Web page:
R-naught is just an average: the transmission rate varies widely, and outbreaks can be surprisingly large even when the epidemic is subcritical.
Much of the coverage of COVID-19 talks about R0, the average number of people each sick person infects. If R0 is bigger than 1, cases grow exponentially, and an epidemic spreads across the population. But if we can keep R0 below 1, we can limit the disease to isolated outbreaks and keep it under control.
But R0 is only an average. Your ability to practice social distancing depends on whether you are a first responder or healthcare worker, whether you have to work in close quarters, or whether you can work comfortably from home. (I’m one of the lucky few getting paid to work from my garden.) It depends on how seriously you take your government’s warnings and how seriously your government takes the warnings of public health experts. And it depends on the structure of your family and your home.
As a result, R0 varies wildly, not just from region to region, but across social space, as well. In New Mexico, Santa Fe has very few new cases, but there has been an explosion of cases in rural areas due to lack of running water, multi-generational homes, and other factors. As of April 26, 47 percent of our confirmed cases are in Native American communities, even though Native Americans make up only 11 percent of New Mexico’s population. Clearly R0 is larger in some parts of the state and of society than others.
Even if R0 < 1, outbreaks can be surprisingly large. Suppose you meet 10 people while you are contagious, and you infect each one with a probability of 8 percent. The average number of people you infect is 10×0.08 = 0.8, less than 1. But those you infect may infect others in turn, and so on. If an outbreak starts with you, how many “descendants” will you have? A classic calculation shows that, if R0= 0.8, then the average number of people in this chain reaction is 1/(1 - 0.8) = 1/0.2 = 5. But, like R0 itself, this is only an average. Like earthquakes and forest fires, outbreaks have a “heavy tail” where large events are common.
Here is a visualization of 100 random outbreaks. The average size is indeed 5, and most outbreaks are small. But about 1 percent of those outbreaks have size 50 or more, ten times the average, and in this simulation the largest of these 100 outbreaks has size 82. This tail gets heavier if R0 is just below the phase transition at R0 = 1. If R0= 0.9, the average outbreak size is 10, but 1 percent have size 140 or more.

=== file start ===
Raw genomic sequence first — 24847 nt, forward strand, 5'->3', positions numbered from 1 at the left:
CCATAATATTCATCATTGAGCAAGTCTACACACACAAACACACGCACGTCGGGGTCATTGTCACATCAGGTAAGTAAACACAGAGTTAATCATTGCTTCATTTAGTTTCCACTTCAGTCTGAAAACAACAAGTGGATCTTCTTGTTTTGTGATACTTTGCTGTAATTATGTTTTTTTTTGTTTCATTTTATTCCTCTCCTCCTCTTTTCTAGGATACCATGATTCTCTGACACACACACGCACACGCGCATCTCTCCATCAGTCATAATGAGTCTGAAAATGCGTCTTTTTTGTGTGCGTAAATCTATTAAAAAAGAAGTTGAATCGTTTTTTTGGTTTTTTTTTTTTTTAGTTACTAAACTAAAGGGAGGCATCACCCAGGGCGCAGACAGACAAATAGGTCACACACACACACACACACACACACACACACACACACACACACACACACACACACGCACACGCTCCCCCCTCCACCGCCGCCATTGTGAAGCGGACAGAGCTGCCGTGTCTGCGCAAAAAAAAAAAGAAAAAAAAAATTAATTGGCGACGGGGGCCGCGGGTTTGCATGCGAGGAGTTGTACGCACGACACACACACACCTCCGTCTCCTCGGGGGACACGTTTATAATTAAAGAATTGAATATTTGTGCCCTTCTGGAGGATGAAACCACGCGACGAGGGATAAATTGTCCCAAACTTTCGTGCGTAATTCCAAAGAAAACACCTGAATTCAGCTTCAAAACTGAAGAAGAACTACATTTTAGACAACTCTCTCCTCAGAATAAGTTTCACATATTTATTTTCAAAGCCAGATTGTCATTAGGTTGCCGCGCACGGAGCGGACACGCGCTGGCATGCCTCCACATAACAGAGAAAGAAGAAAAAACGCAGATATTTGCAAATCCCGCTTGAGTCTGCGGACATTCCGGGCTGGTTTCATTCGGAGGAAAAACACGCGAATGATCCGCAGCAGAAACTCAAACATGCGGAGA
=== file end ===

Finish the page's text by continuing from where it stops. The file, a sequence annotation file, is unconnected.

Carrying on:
Figure 1. A hundred random outbreaks in a scenario where each sick person interacts with 10 others, and infects each one with probability 8 percent. Here R0 = 0.8 and the average outbreak size is five, but 1 percent of the outbreaks have size 50 or larger, and in this run the largest has size 82.
This tail has real effects. Imagine 100 small towns, each with a hospital that can handle 10 cases. If every town has the average number of cases, they can all ride out the storm. But there’s a good chance that one of them will have 50 or 100, creating a “hot spot” beyond their ability to respond.
The tail of large events gets even heavier if we add superspreading. We often talk of “superspreaders” as individuals with higher viral loads, or who by choice or necessity interact with many others. But it’s more accurate to talk about superspreading events and situations — like the Biogen meeting, the chorus rehearsal, or the pork processing plant, as well as prisons and nursing homes — where the virus may have infected many of those present.
Suppose that 20 percent of cases generate one new case, 10 percent generate 2, 4 percent generate 5, and 1 percent “superspread” and generate 20 (and the remaining 65 percent infect no one). The average number of new cases is again R0= 0.8. Let’s generate 100 random outbreaks with this new scenario.
Figure 2. A hundred random outbreaks in a scenario with superspreading, where 1 percent of the cases infect 20 others. As in Figure 1, we have R0 = 0.8 and the average outbreak size is 5, but now the heavy tail of outbreaks is much heavier. In this run the largest outbreak has size 663.
The average outbreak size is still 5, but now the tail is much heavier. If just one of the 100 original cases is involved in superspreading, we get a large outbreak. If there are several generations of superspreading, the size multiplies. As a result, large outbreaks are quite common, and the largest one in this simulation has 663 people in it.
What does all this mean? First, it can be misleading to look at statewide or national averages and celebrate if R0 seems to be falling below 1. The epidemic could still be raging in particular places or among particular groups.
Second, even if R0 is below 1, we need to prepare for hot spots. Even if the average outbreak is small, large outbreaks will occur due to superspreading or simply by chance. If we do a fantastic job at testing and contact tracing — using both technology and human effort — we will get this pandemic under control, but for the foreseeable future there will be times and places where it flares up and strains local resources. And through those flare-ups, we have to do our best to help each other, and hope that intelligent, generous voices prevail.
Santa Fe Institute
- Laurent Hébert-Dufresne, Benjamin M. Althouse, Samuel V. Scarpino, and Antoine Allard, “Beyond R0: Heterogeneity in secondary infections and probabilistic epidemic forecasting.” https://arxiv.org/abs/2002.04004
- J. O. Lloyd-Smith, S. J. Schreiber, P. E. Kopp, and W. M. Getz, “Superspreading and the effect of individual variation on disease emergence.” Nature 438 (2005) 355–359.
Read “Coronavirus Doesn’t Care About Your Data Points” in Bloomberg (May 11, 2020).
Read more posts in the Transmission series, dedicated to sharing SFI insights on the coronavirus pandemic.
Listen to SFI President David Krakauer discuss this Transmission in episode 31 of our Complexity Podcast.